1. Come with a game plan: One of the most challenging aspects of attending an online event was to know how to navigate the virtual exhibit hall. From the moment I logged in, I made sure to disconnect from work and really immerse myself in the experience. Since I was on my computer, it was tempting to check my email and Slack and if I hadn’t created a plan for myself and the different talks I wanted to attend, it might have been a bit overwhelming. The upside of the event having been virtual though was that all talks were recorded and could be watched at a later time. For me, this solved the problem of having to choose between two talks.

From the organizers having a life DJ complete with cocktail recipes to create at home, it is evident that a lot of love and attention to detail went into making something as unique as an in-person conference into a virtual experience. And while I enjoyed it overall, my hope for the next event is that it can happen in person again. 

Babbel’s virtual booth

Last but not least, here are a few impressions from Babbel attendees: What stood out this year?

  1. Diversity and inclusion need to become a core value of any organization Ewa Cabaj, Senior Employer Brand Manager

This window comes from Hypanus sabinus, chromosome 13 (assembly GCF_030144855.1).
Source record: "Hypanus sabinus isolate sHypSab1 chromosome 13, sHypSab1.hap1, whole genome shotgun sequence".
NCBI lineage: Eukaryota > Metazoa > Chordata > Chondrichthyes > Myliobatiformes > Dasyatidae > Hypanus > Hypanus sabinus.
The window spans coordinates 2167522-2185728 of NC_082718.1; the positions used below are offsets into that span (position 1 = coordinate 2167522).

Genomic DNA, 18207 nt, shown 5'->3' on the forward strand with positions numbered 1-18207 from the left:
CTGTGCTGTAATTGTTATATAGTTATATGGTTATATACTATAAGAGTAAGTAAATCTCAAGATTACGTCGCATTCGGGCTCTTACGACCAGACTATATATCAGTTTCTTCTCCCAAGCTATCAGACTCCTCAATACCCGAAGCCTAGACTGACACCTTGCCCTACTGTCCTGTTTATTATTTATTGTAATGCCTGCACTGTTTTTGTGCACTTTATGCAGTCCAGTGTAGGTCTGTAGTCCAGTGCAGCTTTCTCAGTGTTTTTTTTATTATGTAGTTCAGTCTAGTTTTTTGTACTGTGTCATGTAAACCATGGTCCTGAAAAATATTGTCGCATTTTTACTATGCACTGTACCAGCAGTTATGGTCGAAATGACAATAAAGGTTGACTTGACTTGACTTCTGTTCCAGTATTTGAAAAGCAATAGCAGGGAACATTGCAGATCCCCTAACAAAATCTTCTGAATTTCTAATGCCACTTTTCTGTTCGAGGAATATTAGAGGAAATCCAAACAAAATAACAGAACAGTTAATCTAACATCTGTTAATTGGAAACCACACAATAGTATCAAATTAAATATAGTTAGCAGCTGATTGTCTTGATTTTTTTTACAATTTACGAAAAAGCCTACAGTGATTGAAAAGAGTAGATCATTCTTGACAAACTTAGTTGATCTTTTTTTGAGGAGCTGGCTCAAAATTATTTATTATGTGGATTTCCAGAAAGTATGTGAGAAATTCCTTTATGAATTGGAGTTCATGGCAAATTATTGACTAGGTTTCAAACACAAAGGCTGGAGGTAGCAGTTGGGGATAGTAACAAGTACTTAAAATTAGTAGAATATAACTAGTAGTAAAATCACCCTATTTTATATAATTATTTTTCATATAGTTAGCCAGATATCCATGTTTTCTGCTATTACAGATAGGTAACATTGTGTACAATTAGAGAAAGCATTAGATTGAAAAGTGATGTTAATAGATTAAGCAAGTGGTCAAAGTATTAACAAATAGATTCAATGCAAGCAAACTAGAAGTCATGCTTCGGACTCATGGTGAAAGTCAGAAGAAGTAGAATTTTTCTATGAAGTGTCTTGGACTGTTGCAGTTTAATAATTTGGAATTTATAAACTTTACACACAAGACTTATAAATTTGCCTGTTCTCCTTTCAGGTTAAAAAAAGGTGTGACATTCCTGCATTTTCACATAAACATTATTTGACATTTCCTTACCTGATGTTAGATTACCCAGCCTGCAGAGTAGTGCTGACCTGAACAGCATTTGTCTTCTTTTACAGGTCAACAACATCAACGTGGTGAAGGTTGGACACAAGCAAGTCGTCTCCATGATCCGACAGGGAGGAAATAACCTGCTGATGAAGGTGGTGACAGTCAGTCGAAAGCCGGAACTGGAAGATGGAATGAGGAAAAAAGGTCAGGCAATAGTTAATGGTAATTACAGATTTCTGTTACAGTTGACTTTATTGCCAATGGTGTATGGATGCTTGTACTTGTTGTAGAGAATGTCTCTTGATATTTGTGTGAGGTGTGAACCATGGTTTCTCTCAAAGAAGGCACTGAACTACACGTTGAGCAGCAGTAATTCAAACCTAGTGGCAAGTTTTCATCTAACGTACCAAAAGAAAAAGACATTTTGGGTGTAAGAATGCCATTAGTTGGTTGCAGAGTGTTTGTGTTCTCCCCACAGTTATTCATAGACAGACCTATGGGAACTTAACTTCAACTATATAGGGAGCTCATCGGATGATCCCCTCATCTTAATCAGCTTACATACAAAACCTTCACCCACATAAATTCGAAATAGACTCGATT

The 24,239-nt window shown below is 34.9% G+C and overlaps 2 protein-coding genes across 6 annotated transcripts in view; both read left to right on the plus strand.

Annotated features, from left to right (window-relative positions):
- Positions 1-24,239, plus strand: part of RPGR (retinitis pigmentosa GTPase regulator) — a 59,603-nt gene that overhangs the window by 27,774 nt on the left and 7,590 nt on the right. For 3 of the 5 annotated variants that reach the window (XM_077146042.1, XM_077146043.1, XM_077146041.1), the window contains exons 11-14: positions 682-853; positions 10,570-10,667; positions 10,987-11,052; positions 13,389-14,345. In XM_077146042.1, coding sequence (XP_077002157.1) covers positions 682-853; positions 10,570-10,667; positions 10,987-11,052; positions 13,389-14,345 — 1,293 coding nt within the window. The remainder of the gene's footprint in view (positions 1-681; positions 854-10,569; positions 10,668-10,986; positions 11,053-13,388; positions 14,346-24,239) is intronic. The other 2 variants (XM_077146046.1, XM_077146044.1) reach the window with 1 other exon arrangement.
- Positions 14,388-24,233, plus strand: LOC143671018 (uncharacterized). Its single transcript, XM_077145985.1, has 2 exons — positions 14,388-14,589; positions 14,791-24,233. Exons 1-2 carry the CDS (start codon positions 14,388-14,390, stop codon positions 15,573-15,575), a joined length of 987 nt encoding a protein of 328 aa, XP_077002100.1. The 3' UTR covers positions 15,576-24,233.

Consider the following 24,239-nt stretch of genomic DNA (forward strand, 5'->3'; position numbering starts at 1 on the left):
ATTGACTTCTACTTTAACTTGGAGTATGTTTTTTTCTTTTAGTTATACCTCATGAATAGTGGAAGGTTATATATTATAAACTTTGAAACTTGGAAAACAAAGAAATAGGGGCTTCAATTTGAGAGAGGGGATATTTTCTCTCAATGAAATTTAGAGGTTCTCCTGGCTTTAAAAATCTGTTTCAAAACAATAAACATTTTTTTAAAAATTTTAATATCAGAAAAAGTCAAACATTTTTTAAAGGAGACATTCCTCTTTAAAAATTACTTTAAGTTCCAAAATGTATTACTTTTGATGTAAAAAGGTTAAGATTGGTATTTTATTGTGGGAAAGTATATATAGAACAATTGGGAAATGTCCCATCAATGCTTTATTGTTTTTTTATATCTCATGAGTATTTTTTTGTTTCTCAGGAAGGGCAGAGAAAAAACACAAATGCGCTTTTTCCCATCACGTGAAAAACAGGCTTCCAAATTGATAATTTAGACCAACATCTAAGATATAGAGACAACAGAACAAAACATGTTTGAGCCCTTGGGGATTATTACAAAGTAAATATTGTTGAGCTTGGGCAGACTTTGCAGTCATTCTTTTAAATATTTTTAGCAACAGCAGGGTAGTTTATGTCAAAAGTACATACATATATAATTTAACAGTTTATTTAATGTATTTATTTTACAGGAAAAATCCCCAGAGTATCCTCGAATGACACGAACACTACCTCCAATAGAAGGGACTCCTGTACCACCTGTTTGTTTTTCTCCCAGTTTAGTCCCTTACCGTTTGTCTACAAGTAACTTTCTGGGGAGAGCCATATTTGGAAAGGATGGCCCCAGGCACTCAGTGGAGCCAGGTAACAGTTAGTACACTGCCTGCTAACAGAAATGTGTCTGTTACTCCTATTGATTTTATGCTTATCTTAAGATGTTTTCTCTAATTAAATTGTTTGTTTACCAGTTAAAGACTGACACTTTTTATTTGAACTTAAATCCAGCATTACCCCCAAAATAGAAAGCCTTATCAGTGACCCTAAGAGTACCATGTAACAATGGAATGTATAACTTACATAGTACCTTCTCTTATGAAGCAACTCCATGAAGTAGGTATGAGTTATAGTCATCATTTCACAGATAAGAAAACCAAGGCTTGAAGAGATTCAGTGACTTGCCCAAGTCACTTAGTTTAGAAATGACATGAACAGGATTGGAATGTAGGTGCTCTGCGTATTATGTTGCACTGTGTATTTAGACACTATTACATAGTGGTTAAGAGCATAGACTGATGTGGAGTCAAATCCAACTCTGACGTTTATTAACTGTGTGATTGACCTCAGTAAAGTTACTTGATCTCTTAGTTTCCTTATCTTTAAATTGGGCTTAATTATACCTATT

Throughout the festival, there were lots of talks given around the topic of D&I. One talk I really enjoyed was by Anu Gali, Engineering Leader at Uber. She spoke about how to create a culture that is inclusive and growth focused. She mentioned that diversity and inclusion go together all the time, but just because you have a diverse team, doesn’t mean that this will lead to the team’s success. Trust is crucial to any inclusive environment. It starts with establishing a trusting relationship between employees and the company and for this, you need authenticity, empathy and logic. Inclusive leadership is equally as important and it starts with empowerment, accountability, courage and humility.

  1. Soft skills round out the conferenceKaren Hoyos, Backend Engineer

One highlight of this year’s conference were the Masterclasses and how relevant they were to the current working landscape we are all finding ourselves in. One of them covered the topic of confident speaking in the virtual environment, which conveyed the  importance of gestures or where to stand in front of a camera to make a difference in one’s presentation. 

On a more general note, it is worth mentioning how impressive it was to see companies adapt to this new normal state of working and really embracing it. The Women in Tech conference was a great example of this in and of itself. I really liked how relaxed it was and how flexible my own attendance could be planned. I was able to pause presentations to get something to drink without missing anything and I also found the chatroom a great option to meet people without any barriers of being too crowded.